People within minority groups often share the same struggles, which is why it can be beneficial to hear the travel experiences of someone who understands them.

Oneika the Traveler is one of the many great minority travel bloggers in the space


LGBTQI+ Community

Some travel bloggers from the lgbtqi+ community are Out Traveler, Dopes on the Road, and Two Bad Tourists.

Muslim Community

There are travel bloggers within the Muslim community as well like, Muslim Travel Girl, The Tudung Traveller, and Have Halal Will Travel (HHWT).

The Black Community

Travel bloggers within the Black Community are Lola Akinmade, One Girl One World, and Black and Abroad.

The Jewish Community

Some travel blogs for those in Jewish community are World Jewish Travel, Yeah Thats Kosher, and Amazing Journeys.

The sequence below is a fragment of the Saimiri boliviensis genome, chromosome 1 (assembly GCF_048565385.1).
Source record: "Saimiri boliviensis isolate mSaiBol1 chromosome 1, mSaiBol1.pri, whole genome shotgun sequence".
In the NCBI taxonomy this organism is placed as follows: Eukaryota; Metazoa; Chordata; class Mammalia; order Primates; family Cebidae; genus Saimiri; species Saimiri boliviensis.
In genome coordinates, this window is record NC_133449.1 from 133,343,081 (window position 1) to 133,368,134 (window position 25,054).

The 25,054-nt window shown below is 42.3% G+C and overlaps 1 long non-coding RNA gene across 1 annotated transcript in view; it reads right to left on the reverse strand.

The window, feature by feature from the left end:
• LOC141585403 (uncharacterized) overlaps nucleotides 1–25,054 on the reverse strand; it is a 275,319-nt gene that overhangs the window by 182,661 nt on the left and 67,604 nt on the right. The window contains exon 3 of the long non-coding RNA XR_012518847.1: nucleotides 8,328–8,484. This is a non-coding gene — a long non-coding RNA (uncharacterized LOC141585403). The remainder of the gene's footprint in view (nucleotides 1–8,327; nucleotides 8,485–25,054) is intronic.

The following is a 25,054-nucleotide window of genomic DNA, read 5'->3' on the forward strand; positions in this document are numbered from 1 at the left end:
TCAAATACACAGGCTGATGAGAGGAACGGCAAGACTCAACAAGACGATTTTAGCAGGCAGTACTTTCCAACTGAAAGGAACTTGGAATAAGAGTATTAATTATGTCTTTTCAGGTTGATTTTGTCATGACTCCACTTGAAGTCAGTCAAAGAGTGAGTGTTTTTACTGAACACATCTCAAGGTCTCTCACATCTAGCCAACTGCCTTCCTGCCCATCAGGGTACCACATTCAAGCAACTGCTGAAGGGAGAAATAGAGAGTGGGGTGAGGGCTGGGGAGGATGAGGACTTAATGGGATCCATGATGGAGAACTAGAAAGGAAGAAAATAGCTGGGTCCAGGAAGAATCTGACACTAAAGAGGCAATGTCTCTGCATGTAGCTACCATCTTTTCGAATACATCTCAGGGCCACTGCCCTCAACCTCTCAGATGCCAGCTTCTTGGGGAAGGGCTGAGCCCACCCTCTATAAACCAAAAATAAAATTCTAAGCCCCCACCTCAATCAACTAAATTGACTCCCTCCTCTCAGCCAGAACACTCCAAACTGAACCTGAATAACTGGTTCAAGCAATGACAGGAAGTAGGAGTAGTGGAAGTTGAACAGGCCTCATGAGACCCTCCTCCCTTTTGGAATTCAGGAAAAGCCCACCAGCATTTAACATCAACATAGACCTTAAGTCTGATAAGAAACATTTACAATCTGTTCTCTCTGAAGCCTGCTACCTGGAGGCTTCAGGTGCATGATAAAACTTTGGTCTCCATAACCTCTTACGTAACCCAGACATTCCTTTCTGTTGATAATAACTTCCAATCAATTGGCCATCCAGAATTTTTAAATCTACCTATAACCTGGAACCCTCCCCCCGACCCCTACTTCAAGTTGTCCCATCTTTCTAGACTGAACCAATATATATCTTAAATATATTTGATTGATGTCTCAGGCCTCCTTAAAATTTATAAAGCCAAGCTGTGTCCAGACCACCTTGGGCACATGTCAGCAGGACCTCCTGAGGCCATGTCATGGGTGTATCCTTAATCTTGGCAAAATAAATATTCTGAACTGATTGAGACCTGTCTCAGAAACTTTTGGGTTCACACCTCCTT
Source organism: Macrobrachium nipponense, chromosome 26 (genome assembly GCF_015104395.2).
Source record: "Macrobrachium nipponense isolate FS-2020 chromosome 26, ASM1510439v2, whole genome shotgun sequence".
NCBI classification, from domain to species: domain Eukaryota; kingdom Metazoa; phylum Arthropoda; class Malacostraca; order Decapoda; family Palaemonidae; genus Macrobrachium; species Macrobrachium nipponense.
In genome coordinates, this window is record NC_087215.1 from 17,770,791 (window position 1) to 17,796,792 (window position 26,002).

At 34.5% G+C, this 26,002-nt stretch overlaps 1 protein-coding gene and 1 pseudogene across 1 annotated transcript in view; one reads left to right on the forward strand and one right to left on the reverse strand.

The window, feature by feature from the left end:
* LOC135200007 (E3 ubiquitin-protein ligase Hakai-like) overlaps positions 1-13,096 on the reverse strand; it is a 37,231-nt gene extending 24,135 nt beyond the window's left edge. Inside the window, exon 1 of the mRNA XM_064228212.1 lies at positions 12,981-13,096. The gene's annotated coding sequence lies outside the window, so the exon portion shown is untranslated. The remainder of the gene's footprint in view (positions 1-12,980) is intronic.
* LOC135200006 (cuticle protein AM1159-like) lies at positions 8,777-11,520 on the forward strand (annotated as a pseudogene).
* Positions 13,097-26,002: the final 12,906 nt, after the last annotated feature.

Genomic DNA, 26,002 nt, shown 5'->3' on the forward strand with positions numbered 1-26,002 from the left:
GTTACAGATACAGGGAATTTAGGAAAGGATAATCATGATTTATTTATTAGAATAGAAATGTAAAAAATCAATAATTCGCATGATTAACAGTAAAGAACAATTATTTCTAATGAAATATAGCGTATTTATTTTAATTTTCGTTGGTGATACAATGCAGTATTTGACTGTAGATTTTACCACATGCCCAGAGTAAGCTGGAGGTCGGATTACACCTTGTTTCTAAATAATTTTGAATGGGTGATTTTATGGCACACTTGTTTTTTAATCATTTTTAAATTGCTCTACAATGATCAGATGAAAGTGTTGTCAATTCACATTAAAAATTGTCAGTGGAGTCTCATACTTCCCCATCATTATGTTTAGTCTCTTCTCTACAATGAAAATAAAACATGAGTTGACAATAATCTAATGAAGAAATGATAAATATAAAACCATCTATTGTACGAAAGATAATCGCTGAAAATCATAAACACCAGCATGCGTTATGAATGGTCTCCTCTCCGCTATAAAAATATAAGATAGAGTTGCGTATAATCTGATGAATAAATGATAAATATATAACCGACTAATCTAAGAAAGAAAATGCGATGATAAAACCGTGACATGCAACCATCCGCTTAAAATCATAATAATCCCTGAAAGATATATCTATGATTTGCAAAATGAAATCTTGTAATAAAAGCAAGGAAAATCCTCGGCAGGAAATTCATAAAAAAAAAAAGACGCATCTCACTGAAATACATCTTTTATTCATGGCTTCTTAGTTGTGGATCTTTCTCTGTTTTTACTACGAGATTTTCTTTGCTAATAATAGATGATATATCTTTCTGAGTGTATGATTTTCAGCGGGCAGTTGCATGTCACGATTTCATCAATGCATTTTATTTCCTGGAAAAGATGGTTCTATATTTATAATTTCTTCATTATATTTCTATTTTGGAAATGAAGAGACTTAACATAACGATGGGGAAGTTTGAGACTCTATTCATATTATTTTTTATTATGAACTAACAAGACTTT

The Physically Disabled Community

Gimp on the Go, Rexy Edventures, The Chronic Traveller, and Spin the Globe are an example of some travel bloggers with physical disabilities.

Travel Planning Resources

While representation is significant, it is also important for certain minority groups to have access to the resources needed to plan a trip. However, the accommodations needed vary based on the minority group. 

Whether it is dietary specifications or knowing whether you would even be allowed into a certain location, these are important questions and knowing the answers to them can considerably affect your trip. 

In other words, you may not want to go to one of the usual trip-planning websites, but instead, go to a source which understands the obstacles you may face when traveling. 


LGBTQI+ Community

When it comes to sleeping arrangements there are lgbtqi+ friendly websites like Purple Roofs and World Rainbow Hotels. There are also resources like Olivia Cruises and Source Events when booking a trip.